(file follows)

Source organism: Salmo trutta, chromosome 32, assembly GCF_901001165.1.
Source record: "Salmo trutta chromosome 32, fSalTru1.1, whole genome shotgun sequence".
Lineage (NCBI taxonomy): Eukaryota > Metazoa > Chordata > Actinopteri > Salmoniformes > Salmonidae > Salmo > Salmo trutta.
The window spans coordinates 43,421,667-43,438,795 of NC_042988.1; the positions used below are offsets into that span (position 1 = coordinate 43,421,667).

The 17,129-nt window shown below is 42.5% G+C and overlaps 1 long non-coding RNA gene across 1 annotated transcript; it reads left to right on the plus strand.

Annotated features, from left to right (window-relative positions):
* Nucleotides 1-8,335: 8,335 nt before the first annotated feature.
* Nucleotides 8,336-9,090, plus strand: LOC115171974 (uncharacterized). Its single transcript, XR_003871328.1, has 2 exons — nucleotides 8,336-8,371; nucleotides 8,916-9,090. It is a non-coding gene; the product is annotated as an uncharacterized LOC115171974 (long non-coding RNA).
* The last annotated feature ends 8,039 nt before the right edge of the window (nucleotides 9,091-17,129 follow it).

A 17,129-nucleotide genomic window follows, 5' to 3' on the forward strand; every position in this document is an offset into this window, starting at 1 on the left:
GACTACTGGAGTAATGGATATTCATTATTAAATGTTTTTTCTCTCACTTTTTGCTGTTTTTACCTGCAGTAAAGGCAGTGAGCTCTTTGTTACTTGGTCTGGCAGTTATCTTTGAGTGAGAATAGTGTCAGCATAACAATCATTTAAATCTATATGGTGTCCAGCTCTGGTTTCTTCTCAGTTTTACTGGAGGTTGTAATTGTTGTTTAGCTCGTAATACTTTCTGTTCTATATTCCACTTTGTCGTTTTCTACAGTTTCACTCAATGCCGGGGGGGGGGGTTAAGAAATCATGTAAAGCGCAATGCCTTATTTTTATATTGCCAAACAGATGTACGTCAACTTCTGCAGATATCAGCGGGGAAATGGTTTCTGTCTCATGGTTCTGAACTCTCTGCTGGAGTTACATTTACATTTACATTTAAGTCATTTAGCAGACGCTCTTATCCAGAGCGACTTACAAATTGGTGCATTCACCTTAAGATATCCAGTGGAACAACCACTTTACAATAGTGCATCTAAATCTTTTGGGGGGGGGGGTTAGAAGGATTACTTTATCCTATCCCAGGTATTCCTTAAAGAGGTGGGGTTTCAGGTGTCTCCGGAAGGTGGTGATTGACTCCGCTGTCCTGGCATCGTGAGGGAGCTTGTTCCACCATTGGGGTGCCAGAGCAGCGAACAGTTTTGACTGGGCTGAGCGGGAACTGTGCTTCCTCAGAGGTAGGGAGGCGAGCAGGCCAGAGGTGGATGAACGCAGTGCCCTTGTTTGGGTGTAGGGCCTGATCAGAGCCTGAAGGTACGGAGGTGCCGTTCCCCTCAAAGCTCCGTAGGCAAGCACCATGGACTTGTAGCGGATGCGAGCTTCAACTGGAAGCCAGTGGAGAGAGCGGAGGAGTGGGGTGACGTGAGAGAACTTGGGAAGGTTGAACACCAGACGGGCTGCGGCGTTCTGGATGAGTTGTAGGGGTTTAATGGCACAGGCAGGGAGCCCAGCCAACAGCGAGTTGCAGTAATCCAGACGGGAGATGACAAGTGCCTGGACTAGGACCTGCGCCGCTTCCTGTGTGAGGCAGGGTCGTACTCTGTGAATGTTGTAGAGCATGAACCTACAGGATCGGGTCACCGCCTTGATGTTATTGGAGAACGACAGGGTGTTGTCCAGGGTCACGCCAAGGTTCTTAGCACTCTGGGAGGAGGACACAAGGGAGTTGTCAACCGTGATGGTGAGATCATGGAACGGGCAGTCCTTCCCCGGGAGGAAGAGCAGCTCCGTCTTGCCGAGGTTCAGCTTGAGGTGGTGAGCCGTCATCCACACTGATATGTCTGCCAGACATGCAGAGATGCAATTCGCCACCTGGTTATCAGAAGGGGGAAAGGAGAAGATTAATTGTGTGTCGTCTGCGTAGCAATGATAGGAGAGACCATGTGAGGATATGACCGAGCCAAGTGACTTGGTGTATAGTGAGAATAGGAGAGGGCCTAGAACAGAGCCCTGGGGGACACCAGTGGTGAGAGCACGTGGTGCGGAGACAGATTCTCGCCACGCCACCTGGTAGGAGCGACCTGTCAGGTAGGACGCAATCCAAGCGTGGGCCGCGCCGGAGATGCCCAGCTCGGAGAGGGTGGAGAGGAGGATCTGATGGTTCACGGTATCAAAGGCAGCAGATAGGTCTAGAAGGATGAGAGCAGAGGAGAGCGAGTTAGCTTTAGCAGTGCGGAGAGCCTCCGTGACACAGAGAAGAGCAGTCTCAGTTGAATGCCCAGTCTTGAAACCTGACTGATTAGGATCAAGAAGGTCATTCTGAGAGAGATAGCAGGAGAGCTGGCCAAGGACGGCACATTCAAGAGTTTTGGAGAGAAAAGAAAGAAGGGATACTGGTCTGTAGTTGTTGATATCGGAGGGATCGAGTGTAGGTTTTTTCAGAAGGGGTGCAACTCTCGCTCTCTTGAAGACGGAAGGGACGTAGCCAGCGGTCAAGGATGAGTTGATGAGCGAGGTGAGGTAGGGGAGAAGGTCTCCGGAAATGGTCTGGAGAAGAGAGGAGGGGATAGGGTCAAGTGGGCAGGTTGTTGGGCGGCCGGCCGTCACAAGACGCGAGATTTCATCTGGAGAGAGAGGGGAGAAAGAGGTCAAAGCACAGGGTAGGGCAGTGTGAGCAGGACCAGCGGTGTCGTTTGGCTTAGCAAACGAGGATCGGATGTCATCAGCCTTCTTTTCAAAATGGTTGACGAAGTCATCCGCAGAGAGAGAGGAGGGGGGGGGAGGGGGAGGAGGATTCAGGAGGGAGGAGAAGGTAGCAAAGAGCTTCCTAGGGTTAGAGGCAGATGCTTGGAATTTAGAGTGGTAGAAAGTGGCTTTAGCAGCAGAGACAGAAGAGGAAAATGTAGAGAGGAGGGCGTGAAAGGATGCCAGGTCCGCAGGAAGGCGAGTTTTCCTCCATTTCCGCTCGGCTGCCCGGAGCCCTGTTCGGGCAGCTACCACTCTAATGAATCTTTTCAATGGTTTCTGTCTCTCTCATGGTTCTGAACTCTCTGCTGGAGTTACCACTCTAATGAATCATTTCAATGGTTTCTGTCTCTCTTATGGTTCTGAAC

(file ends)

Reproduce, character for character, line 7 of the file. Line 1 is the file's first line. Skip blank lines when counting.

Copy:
* Nucleotides 1-8,335: 8,335 nt before the first annotated feature.